What I adore about the original is how human every character is. Quasimodo is a kind-hearted person, but he has a violent, dangerous temper. Phoebus is a handsome, fun-loving guy, who's also a selfish jerk. Esmeralda is lovely and sweet, but she's also intolerably stupid. Pierre is a genius except when it comes to interpersonal relationships. And Claude has such high expectations of himself and others, he drives himself utterly insane with them. I wanted to read a retelling that preserved the things about the original I loved most, but I couldn't find it, so I wrote it.

Jen: Claude, the narrator of Chemistry, is a pretty complicated character. He's an orphan, he's intelligent and funny, and yet he's also a little ... unhinged. Do you see him as insane? As a villain? As someone driven mad by love?

Jodi: I don't think he's an outright villain. I see him as someone who has high expectations, for himself and others. Unfortunately, those expectations are impossible to meet, and when people—including himself—fail him, the consequences he creates are terrible. I think he's also someone with a dangerous obsession, a painful history, and an inability to interact with others in a healthy way. And while he works so hard to be a kind of parent to the people he cares about, he has no one to help him through his own troubles.

Jen: As much as I questioned the choice while reading, I love that you kept Esmeralda's pet goat and didn't make him into a Yorkiepoo. Can you tell us a little more about some of the elements of the original book that you either decided to keep or decided to change?

Jodi: Ha! You have no idea how much I worried about the goat. Then I remembered that some people keep pygmy goats as pets… and they are so cute! So I stuck with a goat, only smaller. I know it's kind of surreal, but the whole book is pretty surreal, in my opinion. I kept as much of the original story as I could. In fact, the chapters even correspond, which is why one of them is out of order. I wanted to keep the tragedy as a tragedy, but modern justice systems don't work the same way, so the justice had to be vigilante. Most of the main characters are orphans in the original; that stayed the same. The only thing I really couldn't find a way to fit into the modern story was the switched-at-birth plot, which I left it out, but I included a hint of it in the little pendant Esmeralda wears.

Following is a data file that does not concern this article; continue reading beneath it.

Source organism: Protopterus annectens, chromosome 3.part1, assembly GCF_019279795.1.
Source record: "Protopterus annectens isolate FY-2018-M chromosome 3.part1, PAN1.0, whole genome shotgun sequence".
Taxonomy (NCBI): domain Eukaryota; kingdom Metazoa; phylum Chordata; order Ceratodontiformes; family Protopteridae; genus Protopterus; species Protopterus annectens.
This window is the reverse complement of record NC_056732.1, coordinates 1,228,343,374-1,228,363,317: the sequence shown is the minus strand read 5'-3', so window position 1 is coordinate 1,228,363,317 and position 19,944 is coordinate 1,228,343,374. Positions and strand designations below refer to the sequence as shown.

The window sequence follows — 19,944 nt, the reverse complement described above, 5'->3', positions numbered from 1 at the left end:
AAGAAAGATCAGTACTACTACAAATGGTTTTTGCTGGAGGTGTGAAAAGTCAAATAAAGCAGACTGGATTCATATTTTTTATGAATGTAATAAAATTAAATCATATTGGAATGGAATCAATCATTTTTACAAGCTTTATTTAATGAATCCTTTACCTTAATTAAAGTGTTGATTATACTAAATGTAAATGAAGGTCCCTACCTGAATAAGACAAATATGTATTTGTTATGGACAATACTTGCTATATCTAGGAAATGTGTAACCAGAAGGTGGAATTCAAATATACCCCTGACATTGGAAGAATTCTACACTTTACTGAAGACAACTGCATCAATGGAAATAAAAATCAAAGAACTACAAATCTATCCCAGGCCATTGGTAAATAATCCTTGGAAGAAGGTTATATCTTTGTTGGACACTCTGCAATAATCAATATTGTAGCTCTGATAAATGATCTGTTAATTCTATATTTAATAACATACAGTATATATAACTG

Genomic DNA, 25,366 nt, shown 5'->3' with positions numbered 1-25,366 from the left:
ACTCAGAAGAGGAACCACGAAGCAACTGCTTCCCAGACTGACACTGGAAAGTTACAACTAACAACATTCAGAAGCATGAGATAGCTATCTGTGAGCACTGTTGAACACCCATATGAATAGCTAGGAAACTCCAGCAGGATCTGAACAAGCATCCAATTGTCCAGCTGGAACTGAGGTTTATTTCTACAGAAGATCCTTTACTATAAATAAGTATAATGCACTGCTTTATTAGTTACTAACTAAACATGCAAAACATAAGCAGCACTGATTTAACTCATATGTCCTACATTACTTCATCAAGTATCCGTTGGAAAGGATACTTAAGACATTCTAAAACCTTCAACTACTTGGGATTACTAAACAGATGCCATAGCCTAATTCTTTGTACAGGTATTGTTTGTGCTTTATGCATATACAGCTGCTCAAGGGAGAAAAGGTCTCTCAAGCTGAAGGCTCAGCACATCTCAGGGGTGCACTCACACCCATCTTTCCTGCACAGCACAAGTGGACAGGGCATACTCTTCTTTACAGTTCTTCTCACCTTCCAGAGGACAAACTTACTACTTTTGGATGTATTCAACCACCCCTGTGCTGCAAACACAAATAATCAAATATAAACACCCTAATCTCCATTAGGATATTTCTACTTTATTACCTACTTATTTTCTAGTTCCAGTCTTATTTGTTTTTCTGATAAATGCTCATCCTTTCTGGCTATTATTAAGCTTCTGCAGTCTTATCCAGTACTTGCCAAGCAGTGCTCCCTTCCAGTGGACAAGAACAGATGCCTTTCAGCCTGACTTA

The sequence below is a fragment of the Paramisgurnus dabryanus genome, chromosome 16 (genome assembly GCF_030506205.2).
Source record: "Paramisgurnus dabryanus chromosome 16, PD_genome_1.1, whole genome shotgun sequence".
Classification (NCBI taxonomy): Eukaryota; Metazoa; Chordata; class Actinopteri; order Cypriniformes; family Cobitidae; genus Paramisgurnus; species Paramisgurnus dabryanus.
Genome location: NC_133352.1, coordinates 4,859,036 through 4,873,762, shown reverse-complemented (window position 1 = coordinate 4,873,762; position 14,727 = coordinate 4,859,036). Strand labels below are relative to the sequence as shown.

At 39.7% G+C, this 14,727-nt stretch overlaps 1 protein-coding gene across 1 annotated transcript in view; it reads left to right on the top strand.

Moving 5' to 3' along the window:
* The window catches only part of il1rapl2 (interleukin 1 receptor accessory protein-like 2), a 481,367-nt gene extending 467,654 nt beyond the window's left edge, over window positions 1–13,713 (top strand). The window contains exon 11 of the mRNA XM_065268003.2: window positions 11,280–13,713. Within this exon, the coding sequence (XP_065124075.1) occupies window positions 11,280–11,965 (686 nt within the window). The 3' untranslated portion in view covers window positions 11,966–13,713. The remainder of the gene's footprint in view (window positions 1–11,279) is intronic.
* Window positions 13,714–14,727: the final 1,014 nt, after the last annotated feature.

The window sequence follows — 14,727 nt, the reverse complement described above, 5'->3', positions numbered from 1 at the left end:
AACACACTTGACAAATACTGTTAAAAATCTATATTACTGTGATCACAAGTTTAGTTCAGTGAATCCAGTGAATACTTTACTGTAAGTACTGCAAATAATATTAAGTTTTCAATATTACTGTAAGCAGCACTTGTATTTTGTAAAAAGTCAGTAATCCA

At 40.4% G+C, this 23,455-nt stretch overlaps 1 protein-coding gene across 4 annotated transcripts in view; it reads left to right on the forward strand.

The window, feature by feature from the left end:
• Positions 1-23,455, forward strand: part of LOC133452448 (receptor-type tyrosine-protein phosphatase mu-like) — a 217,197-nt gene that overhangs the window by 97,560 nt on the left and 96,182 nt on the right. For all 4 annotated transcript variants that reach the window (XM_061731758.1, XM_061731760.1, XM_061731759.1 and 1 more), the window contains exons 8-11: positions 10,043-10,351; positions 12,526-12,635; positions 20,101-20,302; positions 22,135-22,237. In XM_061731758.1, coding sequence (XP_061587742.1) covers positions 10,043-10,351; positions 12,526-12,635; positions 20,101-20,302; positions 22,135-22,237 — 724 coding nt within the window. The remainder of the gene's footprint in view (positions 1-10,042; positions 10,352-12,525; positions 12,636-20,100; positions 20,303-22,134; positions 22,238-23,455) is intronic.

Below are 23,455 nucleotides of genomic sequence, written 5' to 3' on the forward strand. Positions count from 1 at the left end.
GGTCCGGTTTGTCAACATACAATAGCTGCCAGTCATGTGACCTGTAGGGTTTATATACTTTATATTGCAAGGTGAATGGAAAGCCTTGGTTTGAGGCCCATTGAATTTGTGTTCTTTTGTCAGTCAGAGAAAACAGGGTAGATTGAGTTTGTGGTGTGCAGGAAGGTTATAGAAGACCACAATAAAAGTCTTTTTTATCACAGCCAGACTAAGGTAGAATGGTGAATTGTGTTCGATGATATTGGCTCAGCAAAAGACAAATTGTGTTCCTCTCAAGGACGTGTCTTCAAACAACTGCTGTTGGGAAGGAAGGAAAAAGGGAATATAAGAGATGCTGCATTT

Jen: Claude is nineteen, and he -- and the book -- have some dark moments.  Do you think that Chemistry skews a little more toward New Adult than YA, or do you think YA is trending toward darker, more complex stories?

Jodi: That's a tough question. I chose to call it YA because the setting is high school. I do think YA is just as dark and complex as NA, and these age-categories are mostly about relatability. You're just dealing with a completely different world in high school than you are in college.

Jen: Thanks so much for answering my questions, Jodi. I wish you much success with your writing!

Jodi: Thank you for the opportunity.

You can read my review of Chemistry on Goodreads here. And don't forget, if you want to give Chemistry a try you can download it free here through April 27.

If you have questions for Jodi about goats, The Hunchback of Notre Dame, being a writer, or anything else, just leave them in comments and I'll ask her to stop by and answer them :)


  1. Great questions-interesting to learn about the changes from and similarities to the original story, which I also have not read (although I've seen the Disney version!)

  2. I haven't even seen the Disney version! But after reading Jodi's retelling, I'm wondering how Disney managed to adapt such a dark and complicated story...

  3. Thanks for the freebie! I can never resist a free book and I like the sound of this one!

  4. I've never read The Hunchback of Notre Dame, but this sounds like a really cool retelling. The goat is adorable and I love that bold choice, too!

  5. I loved this book! It was so haunting and at times unsettling. Definitely worth reading.